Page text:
Victor Hugo does not focus the attention of his work specifically on the theme of fate. However, the destiny of the main characters appears to be one of the crucial moments that is being perceived through the intertwining plot lines in comparison to one another. Indeed, the reader does not initially see how the theme of fate is evolved in the plot, however, what catches the eye is how the destiny of the characters is not predetermined, which means that the free will and the decisions of the characters is what makes them be able to choose their fate and this way, an evident claim of the fact that the fate is not something the determines a person’s life, but the person is who decides its fate, appears to be represented.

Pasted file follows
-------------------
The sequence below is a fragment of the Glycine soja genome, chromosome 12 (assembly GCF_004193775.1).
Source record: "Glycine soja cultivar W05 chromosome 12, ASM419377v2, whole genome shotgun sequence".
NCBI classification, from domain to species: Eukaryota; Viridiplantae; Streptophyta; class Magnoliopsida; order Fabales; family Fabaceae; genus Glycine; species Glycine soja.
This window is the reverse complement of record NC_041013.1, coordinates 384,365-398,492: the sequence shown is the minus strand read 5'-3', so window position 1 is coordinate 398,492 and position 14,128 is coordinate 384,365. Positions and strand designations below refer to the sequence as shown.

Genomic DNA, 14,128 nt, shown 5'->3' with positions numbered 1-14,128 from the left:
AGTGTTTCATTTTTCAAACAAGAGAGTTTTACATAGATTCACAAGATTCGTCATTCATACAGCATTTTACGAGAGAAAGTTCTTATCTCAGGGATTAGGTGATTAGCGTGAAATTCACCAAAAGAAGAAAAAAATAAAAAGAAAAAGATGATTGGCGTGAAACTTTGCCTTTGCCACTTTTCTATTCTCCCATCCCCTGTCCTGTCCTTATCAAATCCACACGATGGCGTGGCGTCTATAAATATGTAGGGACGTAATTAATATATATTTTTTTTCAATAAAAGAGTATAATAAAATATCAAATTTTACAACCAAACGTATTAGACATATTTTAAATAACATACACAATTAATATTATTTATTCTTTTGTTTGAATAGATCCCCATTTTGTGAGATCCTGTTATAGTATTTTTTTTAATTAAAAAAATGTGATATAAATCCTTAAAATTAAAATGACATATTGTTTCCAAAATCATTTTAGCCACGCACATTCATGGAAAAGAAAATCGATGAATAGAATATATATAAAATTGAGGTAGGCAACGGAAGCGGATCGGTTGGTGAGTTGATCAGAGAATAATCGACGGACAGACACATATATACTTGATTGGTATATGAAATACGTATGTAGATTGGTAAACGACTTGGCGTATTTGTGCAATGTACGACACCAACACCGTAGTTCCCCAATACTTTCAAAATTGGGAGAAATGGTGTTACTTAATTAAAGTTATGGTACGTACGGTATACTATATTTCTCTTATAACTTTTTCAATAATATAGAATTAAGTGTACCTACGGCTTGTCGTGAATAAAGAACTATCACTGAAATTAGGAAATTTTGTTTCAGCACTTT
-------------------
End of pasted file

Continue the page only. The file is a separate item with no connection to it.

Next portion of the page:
As a matter of fact, the given statement which might as well be refuted is managed to be traced from the beginning of the plot. Indeed, it seems that the hunchback is the one who certainly could not easily determine its fate. Still, this implies to be true because of the natural laws of the overall situation. Quasimodo who is a “freak,” “antisocial monster” who lives in the shadow can not become something else, something better in the eyes of society, who is by itself biased. This means that the biased society does not have an ability to perceive the person by its “inner” nature. However, the apparent representation of a person by itself is what appears to be evidently important. Nonetheless, Quasimodo may as well be “good,” as we can see from the story, he has a “good” inner nature. Still, his appearance is what occurs to be the defining factor of who he is to the society. We see him as a person, and for this reason, a reader manages to be able to experience compassion and sorrow for the fate of the hunchback. This way, it seems to be evident, that Quasimodo is the one that is not able to change his fate and for this reason, the statement regarding the inflexibility of fate may as well be refuted.